3. For the business blog
  4. For the community blog
  5. For the mobile blog
  6. Private blogging
  7. A domain of your own
  8. Widget wonderland
  9. Finding widgets
  10. Music widgets
  11. Keep it fresh

Got something to talk about? Find the right home and best add-ons for your blog with PC Advisor.

For the community blog

Vox is another blogging service from Six Apart, but it focuses on multimedia and social-networking features. It's a great service if you want to keep in touch with a like-minded community, or if you simply want to correspond with a group of friends.

When you set up a blog on Vox, you have your pick of hundreds of designs. Many themes complement specific interests, such as cycling, music, and travel. Some focus on cities (such as Las Vegas, New York, and Kiev), while others are associated with seasons and holidays. There are several layout options, but unlike with Blogger and TypePad, you can't completely overhaul the design and layout. Also, Vox doesn't allow you to publish to your own server; you're stuck with the yoursitename.vox.com naming scheme.

When you create a new post, you'll see buttons for inserting photos, audio, books, and videos. If you click on Videos, for example, Vox will let you upload a new video from your Mac or embed one from iFilm or YouTube. There's also an Amazon.com tab that lets you search for a film and insert its poster art along with a link to the DVD.

As for images, you can upload your own, search for a stock image at iStockphoto.com, or have Vox pull pictures from Flickr or Photobucket. Vox embeds these items in your post, allowing you to specify their size and alignment.

Of course, there may be times when you don't want the entire world to see one of your photos or videos – say, when it's a snapshot of you at a party, and you appear less than sober in it. This is where Vox's community tools come in handy. You can assign people as contacts (or 'Neighbors' in Vox's parlance), friends, family, or all of the above.

Then you can designate posts as accessible only for friends, family, or neighbors. Also, since Vox's front page gives you a view of your neighbourhood – posts and media uploads from all your contacts – Vox is an easy way to keep tabs on friends or other users with whom you share interests.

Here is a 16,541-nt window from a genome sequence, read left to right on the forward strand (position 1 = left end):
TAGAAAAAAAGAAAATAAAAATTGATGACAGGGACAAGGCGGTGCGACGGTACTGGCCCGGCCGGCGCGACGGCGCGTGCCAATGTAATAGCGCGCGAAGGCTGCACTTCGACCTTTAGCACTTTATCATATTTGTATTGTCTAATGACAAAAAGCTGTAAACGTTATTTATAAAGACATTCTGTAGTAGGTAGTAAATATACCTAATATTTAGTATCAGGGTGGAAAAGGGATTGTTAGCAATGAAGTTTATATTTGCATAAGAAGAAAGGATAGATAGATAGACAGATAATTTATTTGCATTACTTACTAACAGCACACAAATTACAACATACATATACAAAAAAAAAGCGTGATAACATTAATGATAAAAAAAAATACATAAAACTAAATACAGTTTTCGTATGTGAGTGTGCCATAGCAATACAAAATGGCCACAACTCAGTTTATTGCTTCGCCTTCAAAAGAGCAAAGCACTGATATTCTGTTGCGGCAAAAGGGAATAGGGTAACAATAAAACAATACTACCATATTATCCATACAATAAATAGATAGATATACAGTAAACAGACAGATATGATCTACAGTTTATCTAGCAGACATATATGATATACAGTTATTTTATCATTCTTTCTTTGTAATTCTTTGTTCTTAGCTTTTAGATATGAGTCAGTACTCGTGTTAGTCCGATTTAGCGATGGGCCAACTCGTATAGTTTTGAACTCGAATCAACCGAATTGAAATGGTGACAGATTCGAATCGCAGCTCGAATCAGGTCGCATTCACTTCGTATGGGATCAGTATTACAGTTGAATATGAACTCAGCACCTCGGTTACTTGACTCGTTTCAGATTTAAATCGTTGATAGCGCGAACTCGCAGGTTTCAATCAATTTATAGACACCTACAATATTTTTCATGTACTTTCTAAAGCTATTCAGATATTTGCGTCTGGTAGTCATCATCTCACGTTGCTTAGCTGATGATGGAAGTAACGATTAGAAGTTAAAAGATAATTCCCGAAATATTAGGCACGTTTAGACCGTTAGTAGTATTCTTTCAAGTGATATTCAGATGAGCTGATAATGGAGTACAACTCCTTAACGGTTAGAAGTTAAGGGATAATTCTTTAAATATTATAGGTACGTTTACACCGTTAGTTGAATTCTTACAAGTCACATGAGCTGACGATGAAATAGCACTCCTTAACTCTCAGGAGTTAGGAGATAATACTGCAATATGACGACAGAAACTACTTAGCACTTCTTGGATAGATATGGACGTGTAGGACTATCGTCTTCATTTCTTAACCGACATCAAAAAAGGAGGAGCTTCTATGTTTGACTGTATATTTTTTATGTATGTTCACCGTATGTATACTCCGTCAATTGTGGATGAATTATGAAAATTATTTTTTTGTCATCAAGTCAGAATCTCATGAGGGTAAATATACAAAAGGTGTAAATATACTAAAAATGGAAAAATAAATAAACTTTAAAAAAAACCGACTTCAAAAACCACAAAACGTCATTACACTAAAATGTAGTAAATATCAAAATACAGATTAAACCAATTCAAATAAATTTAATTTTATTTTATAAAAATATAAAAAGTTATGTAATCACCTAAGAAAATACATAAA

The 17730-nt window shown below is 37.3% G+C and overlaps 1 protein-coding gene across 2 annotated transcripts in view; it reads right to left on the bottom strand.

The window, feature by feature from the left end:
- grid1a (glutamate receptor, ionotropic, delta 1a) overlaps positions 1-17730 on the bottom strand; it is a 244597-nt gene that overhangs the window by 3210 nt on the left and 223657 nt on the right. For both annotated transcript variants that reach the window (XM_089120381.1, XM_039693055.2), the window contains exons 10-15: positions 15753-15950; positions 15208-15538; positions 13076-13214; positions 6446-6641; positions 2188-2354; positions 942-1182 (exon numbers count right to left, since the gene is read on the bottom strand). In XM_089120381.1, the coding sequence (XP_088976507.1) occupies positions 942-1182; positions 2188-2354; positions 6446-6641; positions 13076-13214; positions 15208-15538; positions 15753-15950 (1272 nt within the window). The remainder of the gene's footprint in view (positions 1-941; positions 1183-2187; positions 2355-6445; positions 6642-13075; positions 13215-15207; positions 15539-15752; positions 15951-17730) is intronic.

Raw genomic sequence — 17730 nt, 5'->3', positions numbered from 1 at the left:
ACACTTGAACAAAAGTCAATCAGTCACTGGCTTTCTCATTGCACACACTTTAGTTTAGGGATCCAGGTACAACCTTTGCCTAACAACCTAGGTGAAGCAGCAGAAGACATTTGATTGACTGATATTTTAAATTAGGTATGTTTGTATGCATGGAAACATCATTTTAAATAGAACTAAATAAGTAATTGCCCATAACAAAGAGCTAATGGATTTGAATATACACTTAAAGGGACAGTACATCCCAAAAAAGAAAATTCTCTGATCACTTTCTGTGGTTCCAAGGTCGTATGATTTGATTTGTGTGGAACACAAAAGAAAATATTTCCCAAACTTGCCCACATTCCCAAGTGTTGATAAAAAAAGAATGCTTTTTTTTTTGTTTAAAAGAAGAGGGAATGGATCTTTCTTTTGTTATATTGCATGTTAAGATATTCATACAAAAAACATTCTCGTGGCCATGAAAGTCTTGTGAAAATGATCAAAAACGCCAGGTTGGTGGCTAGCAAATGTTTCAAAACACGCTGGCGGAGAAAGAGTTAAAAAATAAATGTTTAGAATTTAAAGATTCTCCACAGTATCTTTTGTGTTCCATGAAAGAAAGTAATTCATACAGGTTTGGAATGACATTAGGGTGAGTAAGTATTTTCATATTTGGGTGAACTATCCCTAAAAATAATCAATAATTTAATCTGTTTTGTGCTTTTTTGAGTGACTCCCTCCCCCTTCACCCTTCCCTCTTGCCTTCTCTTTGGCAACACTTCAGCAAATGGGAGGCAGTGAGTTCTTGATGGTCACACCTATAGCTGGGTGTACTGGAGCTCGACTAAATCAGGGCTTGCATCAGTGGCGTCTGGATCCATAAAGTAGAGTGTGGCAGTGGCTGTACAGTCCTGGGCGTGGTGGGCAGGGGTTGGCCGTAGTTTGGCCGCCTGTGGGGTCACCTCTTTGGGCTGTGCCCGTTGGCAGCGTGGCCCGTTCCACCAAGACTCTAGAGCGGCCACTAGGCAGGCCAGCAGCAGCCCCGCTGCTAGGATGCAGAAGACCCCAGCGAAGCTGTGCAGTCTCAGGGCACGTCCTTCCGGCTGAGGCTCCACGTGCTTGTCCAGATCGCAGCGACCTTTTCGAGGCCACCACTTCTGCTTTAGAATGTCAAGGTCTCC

Visit Broadband Advisor for the latest news and reviews about the internet and internet tools, and to use PC Advisor's independent broadband speed checker

  1. PC Advisor guide to blogging
  2. For the personal blog
  3. For the business blog
  4. For the community blog
  5. For the mobile blog
  6. Private blogging
  7. A domain of your own
  8. Widget wonderland
  9. Finding widgets
  10. Music widgets
  11. Keep it fresh

Got something to talk about? Find the right home and best add-ons for your blog with PC Advisor.

For the mobile blog

To get the ultimate in simplicity, turn to Tumblr, a publishing service designed for tumblelogs. A tumblelog is a type of blog designed for quick hits – short posts, pictures, web links, and videos – rather than long-form text entries. This makes it ideal for posting from a mobile phone.

Enter your email address, a password, and a desired web address (you can later change it to your domain if you want), and you're ready to publish.

When it comes to posting, you'll see buttons for different types of entries, including text, photos, quotes, links, chat transcripts, and videos. Tumblr also imports feeds from various sources, such as Flickr, YouTube, Digg, Del.icio.us, Twitter, Vox, Blogger, and LiveJournal.